By Sarah Brownlee, Mitzvah Corps Israel 2017 Participant
This weekend, we volunteered for Bina, working and playing with kids from a local daycare center. We walked them to a nearby park and played for hours. The kids were adorable. It was fun, and I think we all learned a lot from the experience. I, for one, learned that mahel means fast.
This experience also forced me to think about my own life. These kids are the children of refugees from Sudan and Eritrea, and they don’t have very much. Their parents work 14 hours a day. They have clothes, but they don’t match. They have holes in their sleeves and socks. There were close to 60 kids in one room of the daycare, with one woman in charge of all of them. Sometimes volunteers come and help care for them, but when there are no volunteers, they stay in their room and aren’t able to do much. The caretaker, Grace, isn’t able to give every kid attention beyond feeding them and changing diapers. The center is unauthorized, but very needed.
After we played, we walked the kids back to the center. On the walk, I held hands with two girls, Fatiwa and Yossan. In between pointing out the colors of doors and signs, Fatiwa asked, “Are you coming back tomorrow?” I wish I could have said yes. We watched the kids go back into their overcrowded daycare center. Some ran, some hugged us, and a few of the younger kids cried when we let go of their hands.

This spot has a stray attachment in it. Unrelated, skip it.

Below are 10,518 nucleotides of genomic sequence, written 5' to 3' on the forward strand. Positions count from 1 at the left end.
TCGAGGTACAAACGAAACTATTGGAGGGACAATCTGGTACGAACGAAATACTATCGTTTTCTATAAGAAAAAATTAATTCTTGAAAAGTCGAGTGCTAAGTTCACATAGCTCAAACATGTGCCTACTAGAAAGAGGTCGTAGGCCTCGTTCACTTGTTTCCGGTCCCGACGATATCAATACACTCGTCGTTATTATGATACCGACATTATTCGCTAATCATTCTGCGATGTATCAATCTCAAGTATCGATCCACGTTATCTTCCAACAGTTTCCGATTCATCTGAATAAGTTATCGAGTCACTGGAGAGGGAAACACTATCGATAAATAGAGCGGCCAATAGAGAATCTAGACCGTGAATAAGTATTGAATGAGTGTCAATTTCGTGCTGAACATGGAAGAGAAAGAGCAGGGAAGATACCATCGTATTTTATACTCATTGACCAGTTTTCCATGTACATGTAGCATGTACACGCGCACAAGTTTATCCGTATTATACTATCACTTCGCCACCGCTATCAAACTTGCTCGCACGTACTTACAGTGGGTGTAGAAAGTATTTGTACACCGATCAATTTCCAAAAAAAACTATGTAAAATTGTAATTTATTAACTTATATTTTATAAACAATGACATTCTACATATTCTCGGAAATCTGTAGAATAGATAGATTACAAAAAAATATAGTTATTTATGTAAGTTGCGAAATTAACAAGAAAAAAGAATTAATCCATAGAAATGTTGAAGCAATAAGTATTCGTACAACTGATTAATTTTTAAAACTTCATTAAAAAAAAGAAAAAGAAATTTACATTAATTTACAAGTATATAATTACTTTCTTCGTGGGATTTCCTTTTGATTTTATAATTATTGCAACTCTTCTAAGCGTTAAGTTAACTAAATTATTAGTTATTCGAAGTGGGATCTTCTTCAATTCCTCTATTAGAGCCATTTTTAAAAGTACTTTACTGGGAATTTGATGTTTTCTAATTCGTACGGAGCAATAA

And then we got on our roomy, air-conditioned bus to go see more of Tel Aviv and eat a big lunch. On the ride to Rabin Square, I reflected on the events of the day. These kids are so full of energy and light, and it isn’t fair that they have nowhere to go but these overcrowded daycare centers. It isn’t fair that their parents have to work so much. It isn’t fair that many of us get to experience life without these hardships. Our parents may work a lot, but not in exhausting factory jobs that pay under the table. We may have gone to daycares, but we went to nicer ones with resources that allowed for activities and games.
It’s easy to appreciate how fortunate we are at times like this, when the contrasts are right in front of us, but it’s important that we recognize our privilege the rest of the time, that we don’t lose sight of it even after the experience has passed.